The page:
The 4 Levels of Passion, and Why Your Passion-Based Business Failed

By: Chase Neely and Robert Lucas

Step 1: Find your passion.

Step 2: Build a business around it.

Seems simple enough, right?

But that’s the problem. Passion isn’t simple. And neither is a passion-based business.

The idea that entrepreneurs should only do things they’re passionate about or that the only businesses worth pursuing are the ones that deal directly with their passion is bad advice.

I had an identity crisis as a young entrepreneur because this advice played on repeat in the back of my mind.

Passion isn’t bad. In fact, it’s necessary. But using passion as a means to measure business viability or success can be dangerous.

Now, I know exactly where my passion fits into my business — and I’ve been able to turn that passion into multiple profitable companies.

And in this post, I’ll reveal the 4 different levels of passion and give you some practical advice on how you can turn your passion into a legitimate business (but it might not happen like you’re expecting).

As a disclaimer, if you want this post to be as helpful as possible, you should at least have a vague idea of your passion, even if it’s just “I want to help people.”

The Hard Truth About Your Passion

The truth is—

Your passion may not be a viable business.

Let’s say you’ve identified your passion as “sharing my message with the world.”

The reality is that there are very few people who have been able to turn that passion into a sustainable business.

Some would tell you to pursue that passion at all costs.

I’d tell you to ignore those people, because I don’t think you’ve dug deep enough into your passion.

The 4 Levels of Passion

If your passion is “sharing my message with the world,” you need to dig deeper. You’ve identified your Perception but not your Mission…

Which brings me to a good point:

What are the 4 Levels of Passion?

  1. Manifestation: An outward expression of your Deeper Passion
  2. Perception: What you think your Passion is
  3. Mission: What your real Passion is (this takes digging)
  4. Vision: The result of fulfilling your Passion

Think of it like this:

Picture your Passion as a grapevine.

Your Mission is the roots.

Your Perception is one of the branches.

The grapes are a Manifestation of your Passion.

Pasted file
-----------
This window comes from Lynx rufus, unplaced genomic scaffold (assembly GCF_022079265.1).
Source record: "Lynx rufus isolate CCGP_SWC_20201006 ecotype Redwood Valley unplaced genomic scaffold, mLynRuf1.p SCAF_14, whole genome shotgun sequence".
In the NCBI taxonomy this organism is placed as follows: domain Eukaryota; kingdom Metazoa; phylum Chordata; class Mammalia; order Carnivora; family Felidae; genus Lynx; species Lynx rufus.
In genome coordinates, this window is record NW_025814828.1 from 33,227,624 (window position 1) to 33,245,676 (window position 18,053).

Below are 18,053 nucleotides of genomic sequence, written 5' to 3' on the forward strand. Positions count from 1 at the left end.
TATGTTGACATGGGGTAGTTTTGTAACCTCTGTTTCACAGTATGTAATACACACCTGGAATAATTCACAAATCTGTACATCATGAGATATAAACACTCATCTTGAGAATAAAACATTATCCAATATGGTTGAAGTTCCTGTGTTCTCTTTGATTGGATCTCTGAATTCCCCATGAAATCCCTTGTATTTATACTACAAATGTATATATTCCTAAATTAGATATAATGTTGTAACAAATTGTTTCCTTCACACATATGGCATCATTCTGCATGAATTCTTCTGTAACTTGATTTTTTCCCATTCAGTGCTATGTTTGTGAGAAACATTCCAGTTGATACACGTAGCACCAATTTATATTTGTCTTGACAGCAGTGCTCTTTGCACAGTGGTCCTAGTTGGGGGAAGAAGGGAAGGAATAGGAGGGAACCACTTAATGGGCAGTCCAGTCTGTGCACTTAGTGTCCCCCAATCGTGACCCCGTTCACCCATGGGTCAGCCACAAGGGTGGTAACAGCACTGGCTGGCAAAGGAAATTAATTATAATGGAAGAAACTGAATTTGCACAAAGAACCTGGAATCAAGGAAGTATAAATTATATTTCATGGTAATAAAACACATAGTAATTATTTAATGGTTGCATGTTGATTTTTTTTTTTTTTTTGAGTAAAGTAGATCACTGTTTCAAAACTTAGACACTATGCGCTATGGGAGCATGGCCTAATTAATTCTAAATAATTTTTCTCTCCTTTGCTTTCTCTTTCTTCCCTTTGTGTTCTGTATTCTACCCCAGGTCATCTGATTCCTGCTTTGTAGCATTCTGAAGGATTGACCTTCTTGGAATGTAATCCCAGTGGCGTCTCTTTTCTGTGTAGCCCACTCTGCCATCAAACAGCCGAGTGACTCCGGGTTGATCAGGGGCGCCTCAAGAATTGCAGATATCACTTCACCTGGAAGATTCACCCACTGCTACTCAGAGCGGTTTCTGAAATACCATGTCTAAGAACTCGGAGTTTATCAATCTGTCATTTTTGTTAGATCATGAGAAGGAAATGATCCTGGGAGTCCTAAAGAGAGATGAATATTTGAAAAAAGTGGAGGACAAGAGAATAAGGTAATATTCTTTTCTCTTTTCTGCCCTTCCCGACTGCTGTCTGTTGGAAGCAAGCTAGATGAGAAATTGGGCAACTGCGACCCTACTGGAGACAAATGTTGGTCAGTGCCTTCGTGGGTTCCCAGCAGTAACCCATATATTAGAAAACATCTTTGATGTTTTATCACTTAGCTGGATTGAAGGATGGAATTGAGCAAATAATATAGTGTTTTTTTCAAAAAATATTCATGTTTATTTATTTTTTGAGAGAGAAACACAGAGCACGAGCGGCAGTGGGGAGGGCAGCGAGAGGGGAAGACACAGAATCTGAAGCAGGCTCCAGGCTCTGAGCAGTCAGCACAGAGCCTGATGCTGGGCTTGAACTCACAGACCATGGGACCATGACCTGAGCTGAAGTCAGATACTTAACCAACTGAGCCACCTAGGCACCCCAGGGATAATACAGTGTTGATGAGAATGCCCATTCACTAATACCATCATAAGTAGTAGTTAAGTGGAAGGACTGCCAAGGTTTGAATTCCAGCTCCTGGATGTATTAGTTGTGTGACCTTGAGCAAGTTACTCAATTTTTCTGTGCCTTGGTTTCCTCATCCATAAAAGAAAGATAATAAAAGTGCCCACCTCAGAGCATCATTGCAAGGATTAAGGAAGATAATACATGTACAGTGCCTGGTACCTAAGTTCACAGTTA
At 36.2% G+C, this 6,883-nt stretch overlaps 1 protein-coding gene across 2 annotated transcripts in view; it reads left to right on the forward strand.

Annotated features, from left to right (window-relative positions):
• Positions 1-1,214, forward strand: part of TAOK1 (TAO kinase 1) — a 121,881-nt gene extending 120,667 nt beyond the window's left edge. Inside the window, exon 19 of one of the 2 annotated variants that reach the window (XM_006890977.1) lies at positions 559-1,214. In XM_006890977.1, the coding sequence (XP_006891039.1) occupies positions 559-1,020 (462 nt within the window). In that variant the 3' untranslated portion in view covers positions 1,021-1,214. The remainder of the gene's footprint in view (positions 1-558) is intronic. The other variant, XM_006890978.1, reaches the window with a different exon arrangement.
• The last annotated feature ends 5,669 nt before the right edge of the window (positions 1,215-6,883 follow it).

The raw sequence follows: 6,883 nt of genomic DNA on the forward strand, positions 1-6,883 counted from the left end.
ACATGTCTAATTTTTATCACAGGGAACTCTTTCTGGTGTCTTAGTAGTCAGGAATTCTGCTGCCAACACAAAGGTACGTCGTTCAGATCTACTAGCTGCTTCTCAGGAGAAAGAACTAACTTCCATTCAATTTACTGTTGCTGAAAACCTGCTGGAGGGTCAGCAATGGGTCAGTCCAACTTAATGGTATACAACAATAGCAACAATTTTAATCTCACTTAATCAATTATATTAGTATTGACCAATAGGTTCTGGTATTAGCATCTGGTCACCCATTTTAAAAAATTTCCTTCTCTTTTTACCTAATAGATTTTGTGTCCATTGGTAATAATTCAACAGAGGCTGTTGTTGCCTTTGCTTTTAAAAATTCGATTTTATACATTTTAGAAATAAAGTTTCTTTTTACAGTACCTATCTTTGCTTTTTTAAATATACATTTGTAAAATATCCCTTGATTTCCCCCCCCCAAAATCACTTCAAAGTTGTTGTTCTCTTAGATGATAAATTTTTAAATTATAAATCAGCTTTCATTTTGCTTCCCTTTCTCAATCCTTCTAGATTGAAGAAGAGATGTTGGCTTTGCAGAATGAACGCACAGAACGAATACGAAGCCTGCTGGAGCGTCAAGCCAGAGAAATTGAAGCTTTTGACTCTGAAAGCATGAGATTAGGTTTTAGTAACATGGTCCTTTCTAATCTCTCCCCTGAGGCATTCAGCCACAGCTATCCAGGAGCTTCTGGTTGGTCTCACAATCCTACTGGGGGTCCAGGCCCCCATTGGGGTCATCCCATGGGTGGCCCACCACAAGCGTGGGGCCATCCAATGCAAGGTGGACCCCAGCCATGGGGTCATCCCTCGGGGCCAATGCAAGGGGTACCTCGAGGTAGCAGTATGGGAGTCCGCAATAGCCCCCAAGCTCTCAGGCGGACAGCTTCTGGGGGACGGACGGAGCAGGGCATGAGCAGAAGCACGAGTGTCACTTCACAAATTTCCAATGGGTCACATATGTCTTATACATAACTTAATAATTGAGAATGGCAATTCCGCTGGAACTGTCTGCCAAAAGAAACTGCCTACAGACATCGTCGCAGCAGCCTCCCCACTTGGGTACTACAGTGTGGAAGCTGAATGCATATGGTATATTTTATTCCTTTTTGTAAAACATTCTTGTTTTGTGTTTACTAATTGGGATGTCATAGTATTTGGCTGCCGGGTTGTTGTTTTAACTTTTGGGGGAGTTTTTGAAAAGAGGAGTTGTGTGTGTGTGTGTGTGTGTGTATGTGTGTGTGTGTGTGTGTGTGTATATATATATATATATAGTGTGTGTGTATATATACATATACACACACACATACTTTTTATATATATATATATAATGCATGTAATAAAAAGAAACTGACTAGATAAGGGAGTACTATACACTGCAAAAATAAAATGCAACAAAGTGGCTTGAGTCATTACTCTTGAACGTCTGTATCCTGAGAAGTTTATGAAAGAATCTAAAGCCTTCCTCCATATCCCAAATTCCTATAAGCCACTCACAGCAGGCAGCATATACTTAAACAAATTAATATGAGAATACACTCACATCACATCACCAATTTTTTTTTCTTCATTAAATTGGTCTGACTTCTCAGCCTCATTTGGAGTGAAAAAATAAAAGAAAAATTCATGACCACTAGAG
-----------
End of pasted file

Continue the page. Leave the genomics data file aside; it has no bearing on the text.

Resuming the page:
And a glass of wine is your Vision.

Let’s break that down with a real-life example.

How the 4 Levels of Passion Work Together

Whatever you say when someone asks you…

“What are you passionate about?”

…is your Perception. It’s what you think your passion is. And it’s also likely a Manifestation of your Mission.

If your Perception is something along the lines of “sharing my message with the world,” I’d push you to dig deeper. Get to the roots!

(I’ll work through this hypothetical example to illustrate my point.)

Why is sharing your message with the world important to you?

“Because I know that my message can change people’s lives.”


“It can help them overcome their fears and finally give them the courage to build the life they want.”

Why is that important?

“Because everyone only gets one life. To me, it’s imperative that we all make the most of it.”

Boom. There’s your Mission

Helping people make the most of their lives.

Speaking and sharing your message was simply a way of expressing that—

It was a Manifestation of that passion.

Your Vision, then, would be something like:

“I want to motivate over 1 million people to face their fears and create the lives they truly deserve.”

The major flaw I see with all the talk around “passion” and passion-based business in today’s entrepreneurial environment is this:

People have the misconception that there’s only ONE way to pursue your passion. ONE particular passion-based business that is the singular vehicle for achieving your Vision.

They mistake their Perception or a Manifestation of their passion for their Mission, when in reality, their Perception is just a single Manifestation of their Mission.

As I’ll explain in a moment, my Mission has manifested not as one, but multiple businesses — all pointing toward the single goal of fulfilling that Mission.

But if you’re reading this, you probably want to know how you can turn your passion into a business. So let’s talk about that.

How to Turn Your Mission Into a Passion-Based Business

Often, the Manifestation of your passion you find most interesting is not a viable business.

For example, let’s say you’ve been trying for years to replace your full-time income with writing projects and speaking gigs, but it’s just not happening.

So what should you do?

There are two main ways to tackle this:

1. Persevere

Stonyfield Farm was founded in 1983.

If you’re unfamiliar, Stonyfield is an organic yogurt company. And 1983 was the height of the McDonald’s imperial age…

Not the best time to own an organic food company.